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Marcellus Shale forum in Wellsville draws over 200


More than 200 people interested in finding out the facts about hydrofracking in the Marcellus Shale area attended a forum on the campus of Alfred State College Saturday.

The four-hour forum included experts from the drilling industry, a health researcher, a consultant opposed to hydrofracking and county Legislator Kevin LaForge of Wellsville, chairman of the county Special Communications & Technology Ad Hoc Committee. In Central and Western New York, Marcellus Shale stretches about 6,000 feet below the surface.

Organizer Brent Kelley said he was pleased with the turnout.

Mike Atchie, local government specialist for the Chesapeake Energy Corporation, described the drilling process and the precautions his company routinely puts in place to prevent spills and leaks. The precautions include a closed-loop system to reuse fracking fluid. Chesapeake Energy currently has 24 productive gas wells in Northern Pennsylvania.

Matthew Cortese, a researcher on the health impacts of hydrofracking, said the gas captured in the Marcellus Shale is not captured in pockets, so vertical drilling does not work. Marcellus Shale gas is molecular. Hydrofracking is necessary to force the gas molecules out of the shale into fractures, allowing it to be recovered, Cortese said. However, he said, there are 900 or more different chemicals that can be used in fracking fluids. Not all of the health impacts on water and air from those chemicals have been thoroughly studied.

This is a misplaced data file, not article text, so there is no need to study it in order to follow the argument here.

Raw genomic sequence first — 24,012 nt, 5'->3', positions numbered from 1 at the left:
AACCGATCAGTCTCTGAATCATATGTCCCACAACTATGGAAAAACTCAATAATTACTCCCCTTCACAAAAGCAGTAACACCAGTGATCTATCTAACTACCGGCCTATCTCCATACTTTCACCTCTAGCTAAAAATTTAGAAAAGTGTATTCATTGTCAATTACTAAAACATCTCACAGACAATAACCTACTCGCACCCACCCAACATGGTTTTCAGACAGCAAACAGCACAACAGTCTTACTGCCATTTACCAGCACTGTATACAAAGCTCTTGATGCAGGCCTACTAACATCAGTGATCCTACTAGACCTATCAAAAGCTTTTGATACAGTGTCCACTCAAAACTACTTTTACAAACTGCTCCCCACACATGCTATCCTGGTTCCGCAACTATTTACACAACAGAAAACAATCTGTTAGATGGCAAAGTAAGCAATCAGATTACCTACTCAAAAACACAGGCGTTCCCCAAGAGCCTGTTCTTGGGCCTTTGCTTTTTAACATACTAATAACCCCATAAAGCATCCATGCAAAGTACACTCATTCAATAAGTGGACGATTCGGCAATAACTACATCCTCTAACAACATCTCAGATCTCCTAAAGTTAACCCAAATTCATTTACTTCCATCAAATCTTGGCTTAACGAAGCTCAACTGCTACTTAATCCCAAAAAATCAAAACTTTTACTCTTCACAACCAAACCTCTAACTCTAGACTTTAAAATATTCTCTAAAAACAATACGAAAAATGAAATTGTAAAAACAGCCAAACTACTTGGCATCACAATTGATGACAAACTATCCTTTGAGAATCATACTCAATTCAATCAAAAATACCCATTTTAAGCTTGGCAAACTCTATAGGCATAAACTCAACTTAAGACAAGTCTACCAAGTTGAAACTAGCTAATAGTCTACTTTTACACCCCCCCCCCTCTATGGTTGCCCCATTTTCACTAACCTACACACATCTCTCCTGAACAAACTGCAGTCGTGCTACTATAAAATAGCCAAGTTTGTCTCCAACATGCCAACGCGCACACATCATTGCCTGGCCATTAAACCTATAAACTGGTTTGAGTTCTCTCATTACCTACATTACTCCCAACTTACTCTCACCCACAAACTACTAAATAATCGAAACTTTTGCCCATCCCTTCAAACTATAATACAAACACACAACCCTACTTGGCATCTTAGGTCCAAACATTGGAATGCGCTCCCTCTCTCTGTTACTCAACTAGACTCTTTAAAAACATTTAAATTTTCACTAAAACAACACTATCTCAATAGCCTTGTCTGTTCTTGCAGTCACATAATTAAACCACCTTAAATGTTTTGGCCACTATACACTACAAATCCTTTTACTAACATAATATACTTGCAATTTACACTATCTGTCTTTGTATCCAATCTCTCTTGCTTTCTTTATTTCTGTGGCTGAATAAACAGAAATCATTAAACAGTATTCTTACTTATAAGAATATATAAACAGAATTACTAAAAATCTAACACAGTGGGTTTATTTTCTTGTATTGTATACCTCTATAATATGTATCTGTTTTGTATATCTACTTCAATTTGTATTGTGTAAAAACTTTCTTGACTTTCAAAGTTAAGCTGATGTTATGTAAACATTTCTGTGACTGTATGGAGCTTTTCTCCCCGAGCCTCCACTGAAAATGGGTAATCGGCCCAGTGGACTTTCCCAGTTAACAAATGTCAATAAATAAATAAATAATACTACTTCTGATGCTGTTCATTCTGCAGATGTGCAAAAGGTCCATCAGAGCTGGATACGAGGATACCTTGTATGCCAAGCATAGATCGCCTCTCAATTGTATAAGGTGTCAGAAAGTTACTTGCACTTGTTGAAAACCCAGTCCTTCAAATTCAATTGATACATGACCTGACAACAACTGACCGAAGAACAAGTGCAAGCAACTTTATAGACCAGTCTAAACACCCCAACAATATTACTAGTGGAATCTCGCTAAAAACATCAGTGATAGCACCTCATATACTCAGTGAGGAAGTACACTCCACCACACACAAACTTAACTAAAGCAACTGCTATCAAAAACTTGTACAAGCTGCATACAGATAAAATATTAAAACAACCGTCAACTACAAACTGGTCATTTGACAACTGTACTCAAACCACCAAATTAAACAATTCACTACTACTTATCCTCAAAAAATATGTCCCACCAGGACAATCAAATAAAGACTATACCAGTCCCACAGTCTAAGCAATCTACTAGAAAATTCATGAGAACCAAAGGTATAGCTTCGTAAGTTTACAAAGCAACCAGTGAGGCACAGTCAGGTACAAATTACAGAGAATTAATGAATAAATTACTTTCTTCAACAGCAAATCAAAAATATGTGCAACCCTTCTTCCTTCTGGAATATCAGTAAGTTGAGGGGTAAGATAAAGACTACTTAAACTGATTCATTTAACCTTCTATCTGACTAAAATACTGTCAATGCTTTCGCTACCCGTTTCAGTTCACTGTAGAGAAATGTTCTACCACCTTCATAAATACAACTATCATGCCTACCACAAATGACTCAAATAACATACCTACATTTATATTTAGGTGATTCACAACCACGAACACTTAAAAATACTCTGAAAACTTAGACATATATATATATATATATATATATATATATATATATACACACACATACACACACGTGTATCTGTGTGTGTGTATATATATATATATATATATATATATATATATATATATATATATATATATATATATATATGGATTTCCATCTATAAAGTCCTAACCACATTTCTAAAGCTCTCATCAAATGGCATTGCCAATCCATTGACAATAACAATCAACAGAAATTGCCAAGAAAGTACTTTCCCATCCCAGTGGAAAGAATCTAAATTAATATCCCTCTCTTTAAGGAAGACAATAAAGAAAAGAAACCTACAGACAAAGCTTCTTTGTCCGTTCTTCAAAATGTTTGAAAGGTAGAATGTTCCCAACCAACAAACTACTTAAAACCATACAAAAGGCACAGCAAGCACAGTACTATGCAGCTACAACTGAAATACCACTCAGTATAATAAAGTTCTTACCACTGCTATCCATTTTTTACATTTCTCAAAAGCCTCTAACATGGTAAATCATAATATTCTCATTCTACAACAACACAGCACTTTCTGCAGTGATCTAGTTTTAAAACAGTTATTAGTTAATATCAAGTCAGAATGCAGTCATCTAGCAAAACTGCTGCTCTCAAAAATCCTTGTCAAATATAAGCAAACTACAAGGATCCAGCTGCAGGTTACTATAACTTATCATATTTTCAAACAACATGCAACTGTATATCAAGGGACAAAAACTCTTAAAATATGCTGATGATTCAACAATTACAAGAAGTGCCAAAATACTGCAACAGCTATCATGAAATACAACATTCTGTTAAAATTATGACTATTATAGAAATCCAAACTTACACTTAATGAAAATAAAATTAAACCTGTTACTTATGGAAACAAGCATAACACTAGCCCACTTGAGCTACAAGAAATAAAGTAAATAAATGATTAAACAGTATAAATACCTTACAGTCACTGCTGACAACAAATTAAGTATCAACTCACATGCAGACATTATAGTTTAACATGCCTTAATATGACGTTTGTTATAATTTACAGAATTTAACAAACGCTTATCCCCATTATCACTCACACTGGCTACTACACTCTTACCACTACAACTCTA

“I’m not against drilling. I’m not against fracking. I think we shouldn’t do it under the current regulations,” he said.

There is a moratorium in New York state against Marcellus Shale drilling until the Department of Environmental Conservation (DEC) Draft Impact Statement is completed. Walter Hang, principal and consultant for Toxics Targeting, said the document (originally to be released in June) will not be released until the end of the summer. He predicted that after a comment period of 30 to 90 days, it will take another year before the state enacts regulations for drilling in the Marcellus Shale.

However, while Cortese suggested even more studies to clarify health impacts, Art Van Tyne, a local geologist, and Jack Liguori of Rushford, a former pilot, disagreed.
Liguori said, “Sometimes you have to start moving ahead to solve the problems.”

Van Tyne stated, “There may be problems if you sat and drank this stuff (hydrofracking fluid), but there are warnings on your toothpaste tubes to not swallow it. If we continue studying this, we may not get any drilling at all and there is an economic benefit to drilling in the Marcellus Shale.”

Cheryl Green of Hornell is part owner of a family farm in Washington County, Pennsylvania. Marcellus Shale drilling has gone on for over two years there.

“God only created so much land and we are the keepers of the land,” she said.